So that’s really the latest on my new western front…  Chena is adjusting, as am I…  I know it’ll take time to really settle in and feel at home, but we’re off to a good start!

Goodbye, Dear Friend

“The deep pain that is felt at the death of every friendly soul arises from the feeling that there is in every individual something which is inexpressible, peculiar to him alone, and is, therefore, absolutely and irretrievablylost.” ~ Arthur Schopenhauer

It’s been a few days now since cancer took my friend Nancy from this world. I’ve lost people before, but never a close friend and never like this. I haven’t really known what to do with myself… I haven’t wanted to go anywhere or do anything. I haven’t even wanted to talk which is EXTREMELY unusual for me. Aside from immediately after I first got the news, I have barely cried…but I can feel tears lurking just below the surface. I feel slow and heavy. And I loathe cancer.

I think part of me doesn’t believe the loss is real yet. After all, Nancy lived in California so, aside from trips we took together and my visits out to see her or hers to see me, it’s not as if I’m missing a part of my daily routine. But there is still a void.

To know Nancy was to love her. You couldn’t help yourself. She was always so vibrant and full of life and laughter, it was impossible not to enjoy yourself in her company. Our senses of humor played well off each other – in fact, we often said that we were funnier together than each of us was on our own.

I met Nancy on my sailing trip to Thailand in January 2005. We really connected so we stayed in close touch and went on to travel to Peru together. I stayed with her on multiple trips out to the Bay Area, and she stopped by to see me on her way back to the West Coast from her year of travel in Europe.

I have a collection of days in my mind that stand out to me as perfect moments in time. If I could fuse them all together into one single string, it’s amazing how many of them would include Nan.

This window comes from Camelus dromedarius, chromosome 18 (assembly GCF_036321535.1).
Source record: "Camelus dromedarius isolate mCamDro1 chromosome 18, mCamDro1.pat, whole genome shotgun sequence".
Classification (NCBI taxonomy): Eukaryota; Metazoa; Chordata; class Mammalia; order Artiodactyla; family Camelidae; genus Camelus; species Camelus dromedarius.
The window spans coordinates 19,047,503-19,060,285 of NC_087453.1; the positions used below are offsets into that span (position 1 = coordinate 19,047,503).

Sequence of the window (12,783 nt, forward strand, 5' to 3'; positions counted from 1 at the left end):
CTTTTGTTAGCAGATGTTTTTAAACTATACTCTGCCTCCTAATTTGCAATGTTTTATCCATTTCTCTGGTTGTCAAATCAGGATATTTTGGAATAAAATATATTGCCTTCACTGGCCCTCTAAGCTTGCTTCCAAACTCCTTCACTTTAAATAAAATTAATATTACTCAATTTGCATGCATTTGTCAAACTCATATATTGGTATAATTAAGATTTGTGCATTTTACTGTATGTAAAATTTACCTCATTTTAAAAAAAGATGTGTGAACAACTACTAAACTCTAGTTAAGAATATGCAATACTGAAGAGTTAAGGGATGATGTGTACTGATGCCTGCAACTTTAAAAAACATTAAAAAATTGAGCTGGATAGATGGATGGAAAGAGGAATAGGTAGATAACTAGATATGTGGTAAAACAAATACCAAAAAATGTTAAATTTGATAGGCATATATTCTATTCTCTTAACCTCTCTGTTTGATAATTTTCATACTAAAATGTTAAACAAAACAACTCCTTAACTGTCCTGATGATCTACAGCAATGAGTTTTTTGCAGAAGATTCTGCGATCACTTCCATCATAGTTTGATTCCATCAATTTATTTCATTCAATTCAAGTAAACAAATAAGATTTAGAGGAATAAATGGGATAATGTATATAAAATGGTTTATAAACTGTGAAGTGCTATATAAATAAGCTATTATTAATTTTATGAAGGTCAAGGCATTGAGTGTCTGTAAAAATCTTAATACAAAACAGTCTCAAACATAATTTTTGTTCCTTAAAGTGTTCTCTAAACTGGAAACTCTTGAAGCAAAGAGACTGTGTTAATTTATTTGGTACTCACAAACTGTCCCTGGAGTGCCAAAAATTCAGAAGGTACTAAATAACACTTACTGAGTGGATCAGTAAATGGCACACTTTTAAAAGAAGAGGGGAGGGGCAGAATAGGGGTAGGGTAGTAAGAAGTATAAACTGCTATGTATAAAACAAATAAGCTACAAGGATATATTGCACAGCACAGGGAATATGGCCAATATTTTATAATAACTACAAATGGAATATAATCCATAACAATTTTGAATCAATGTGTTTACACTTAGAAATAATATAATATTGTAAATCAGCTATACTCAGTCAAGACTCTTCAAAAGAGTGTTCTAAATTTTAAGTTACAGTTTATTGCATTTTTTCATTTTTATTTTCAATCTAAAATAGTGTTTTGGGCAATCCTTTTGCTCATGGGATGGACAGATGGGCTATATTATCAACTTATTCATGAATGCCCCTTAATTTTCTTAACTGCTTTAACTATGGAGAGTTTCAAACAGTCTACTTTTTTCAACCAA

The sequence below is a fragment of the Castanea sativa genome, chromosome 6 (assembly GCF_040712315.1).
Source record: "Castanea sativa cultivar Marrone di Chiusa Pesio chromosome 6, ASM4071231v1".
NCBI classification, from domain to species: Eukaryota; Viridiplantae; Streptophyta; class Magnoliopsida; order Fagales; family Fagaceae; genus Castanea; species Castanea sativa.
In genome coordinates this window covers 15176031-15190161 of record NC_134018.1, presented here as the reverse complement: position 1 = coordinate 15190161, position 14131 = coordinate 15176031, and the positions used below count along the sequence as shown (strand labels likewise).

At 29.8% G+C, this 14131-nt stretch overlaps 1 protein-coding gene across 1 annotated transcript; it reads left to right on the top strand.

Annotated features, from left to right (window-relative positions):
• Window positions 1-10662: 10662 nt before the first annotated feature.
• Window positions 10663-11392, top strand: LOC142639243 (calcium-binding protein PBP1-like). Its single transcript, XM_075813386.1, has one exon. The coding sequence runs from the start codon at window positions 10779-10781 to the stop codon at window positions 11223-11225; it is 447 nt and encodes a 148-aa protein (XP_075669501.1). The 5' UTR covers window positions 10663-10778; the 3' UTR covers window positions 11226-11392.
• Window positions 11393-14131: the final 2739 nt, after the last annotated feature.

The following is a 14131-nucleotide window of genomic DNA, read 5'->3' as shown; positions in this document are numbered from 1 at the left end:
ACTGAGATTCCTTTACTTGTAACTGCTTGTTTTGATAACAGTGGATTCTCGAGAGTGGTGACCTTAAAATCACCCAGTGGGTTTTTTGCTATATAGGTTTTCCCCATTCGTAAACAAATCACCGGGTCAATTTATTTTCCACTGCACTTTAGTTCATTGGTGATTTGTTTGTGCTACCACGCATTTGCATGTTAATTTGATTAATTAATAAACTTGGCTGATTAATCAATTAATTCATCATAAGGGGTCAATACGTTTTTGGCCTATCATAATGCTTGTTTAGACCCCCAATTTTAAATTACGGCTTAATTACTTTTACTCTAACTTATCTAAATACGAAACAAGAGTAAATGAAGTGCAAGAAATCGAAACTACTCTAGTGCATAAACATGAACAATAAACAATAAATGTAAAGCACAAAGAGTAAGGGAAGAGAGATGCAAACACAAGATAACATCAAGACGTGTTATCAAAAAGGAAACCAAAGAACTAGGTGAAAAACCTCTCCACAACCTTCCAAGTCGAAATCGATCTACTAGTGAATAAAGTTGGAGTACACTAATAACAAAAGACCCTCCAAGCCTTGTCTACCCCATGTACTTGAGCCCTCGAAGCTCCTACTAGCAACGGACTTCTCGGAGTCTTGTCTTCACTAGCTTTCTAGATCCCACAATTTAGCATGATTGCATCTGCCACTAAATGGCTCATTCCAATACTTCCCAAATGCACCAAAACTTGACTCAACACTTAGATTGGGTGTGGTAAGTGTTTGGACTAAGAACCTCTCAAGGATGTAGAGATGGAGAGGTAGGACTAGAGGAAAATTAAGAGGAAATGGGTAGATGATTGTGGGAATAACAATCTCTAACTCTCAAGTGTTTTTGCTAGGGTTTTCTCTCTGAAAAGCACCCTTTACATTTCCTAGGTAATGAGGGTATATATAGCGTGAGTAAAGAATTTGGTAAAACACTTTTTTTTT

• Hours spent talking and drinking gallons of wine on her deck in San Jose, wrapped in blankets late into the night.
  • Countless inside jokes shared in Thailand and Peru.
  • The day we spent sea kayaking in Monterey Bay followed by lunch in Carmel.
  • My first trip to Sonoma with Nan as my tour guide…

The list goes on and on.

As I am now only weeks away from moving to the Bay Area, I was so much looking forward to actually living near her… We both were. When I told her the news, she exploded in laughter and excitement. Knowing that she was battling the return of cancer, I also wanted to be there for her. I believe once I finally am settled there, that’s when I’m going to miss her the most.

Right now I’m fighting through my list of regrets… I wish I had known her longer. I wish I could’ve had more travels with her. I wish I could’ve seen her on my last trip to San Francisco when I was looking for my new home (which was only a couple of weeks ago). I wish I could’ve talked to her in her last days so she could hear me say, “I love you” one last time.

I know I can’t dwell on these things, but it’s hard not to. It’s hard to not think of all the why-didn’t-I’s and the I-should-have’s and remember that I wasn’t ultimately in charge of the way this played out – only God was…and for whatever reason, it ended the way it did for a reason. I wish I knew what that reason was, but I have to be okay with the fact that I may never understand it – at least, not in this lifetime. And that’s where my logic and human reasoning need to end, and faith picks up and carries me the rest of the way to acceptance.

In going back through my emails with Nan, I am glad to see that I rarely ended an interchange without telling her I loved her, so I take comfort in the fact that she knew. She knew how much she meant to me. So although I wish I could’ve said it one more time, at least I know I said it a lot beforehand.

But as much as I have pain and sadness and heaviness that comes with the loss of a friend, I am still grateful to have known her. I will forever be thankful that I got to have had her as a part of my life, and that I had the privilege to have been a part of hers.

So…What’s Next?

So I’m 37 today.  37.  It’s an odd number which I suppose is fitting because 2011 is also an odd number and this is so far turning into an odd year.

For my birthday last year, I was in Seattle.  It was cold and rainy and J and I spent the day hanging out while S, Z, and KJ prepared the most fun evening of good food and fun.  It was a great day.